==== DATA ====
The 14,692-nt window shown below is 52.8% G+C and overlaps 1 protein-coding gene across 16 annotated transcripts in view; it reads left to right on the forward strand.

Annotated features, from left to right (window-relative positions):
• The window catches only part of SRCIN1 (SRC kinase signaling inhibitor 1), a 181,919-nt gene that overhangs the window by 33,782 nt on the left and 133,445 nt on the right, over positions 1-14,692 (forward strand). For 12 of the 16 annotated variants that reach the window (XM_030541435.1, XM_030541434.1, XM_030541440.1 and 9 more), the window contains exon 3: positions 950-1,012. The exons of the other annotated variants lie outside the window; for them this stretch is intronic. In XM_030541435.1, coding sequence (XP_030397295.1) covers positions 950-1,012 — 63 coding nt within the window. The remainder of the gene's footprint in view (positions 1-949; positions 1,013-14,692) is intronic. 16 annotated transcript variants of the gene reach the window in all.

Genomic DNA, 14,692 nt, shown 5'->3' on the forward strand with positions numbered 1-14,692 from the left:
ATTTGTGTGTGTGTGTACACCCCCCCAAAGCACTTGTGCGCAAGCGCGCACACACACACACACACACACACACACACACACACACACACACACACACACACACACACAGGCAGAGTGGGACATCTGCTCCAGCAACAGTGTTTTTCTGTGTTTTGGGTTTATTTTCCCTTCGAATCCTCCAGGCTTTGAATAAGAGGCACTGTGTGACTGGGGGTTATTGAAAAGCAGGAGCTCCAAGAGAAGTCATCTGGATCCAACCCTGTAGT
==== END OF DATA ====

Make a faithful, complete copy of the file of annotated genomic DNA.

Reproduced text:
The 14,692-nt window shown below is 52.8% G+C and overlaps 1 protein-coding gene across 16 annotated transcripts in view; it reads left to right on the forward strand.

Annotated features, from left to right (window-relative positions):
• The window catches only part of SRCIN1 (SRC kinase signaling inhibitor 1), a 181,919-nt gene that overhangs the window by 33,782 nt on the left and 133,445 nt on the right, over positions 1-14,692 (forward strand). For 12 of the 16 annotated variants that reach the window (XM_030541435.1, XM_030541434.1, XM_030541440.1 and 9 more), the window contains exon 3: positions 950-1,012. The exons of the other annotated variants lie outside the window; for them this stretch is intronic. In XM_030541435.1, coding sequence (XP_030397295.1) covers positions 950-1,012 — 63 coding nt within the window. The remainder of the gene's footprint in view (positions 1-949; positions 1,013-14,692) is intronic. 16 annotated transcript variants of the gene reach the window in all.

Genomic DNA, 14,692 nt, shown 5'->3' on the forward strand with positions numbered 1-14,692 from the left:
ATTTGTGTGTGTGTGTACACCCCCCCAAAGCACTTGTGCGCAAGCGCGCACACACACACACACACACACACACACACACACACACACACACACACACACACACACACAGGCAGAGTGGGACATCTGCTCCAGCAACAGTGTTTTTCTGTGTTTTGGGTTTATTTTCCCTTCGAATCCTCCAGGCTTTGAATAAGAGGCACTGTGTGACTGGGGGTTATTGAAAAGCAGGAGCTCCAAGAGAAGTCATCTGGATCCAACCCTGTAGT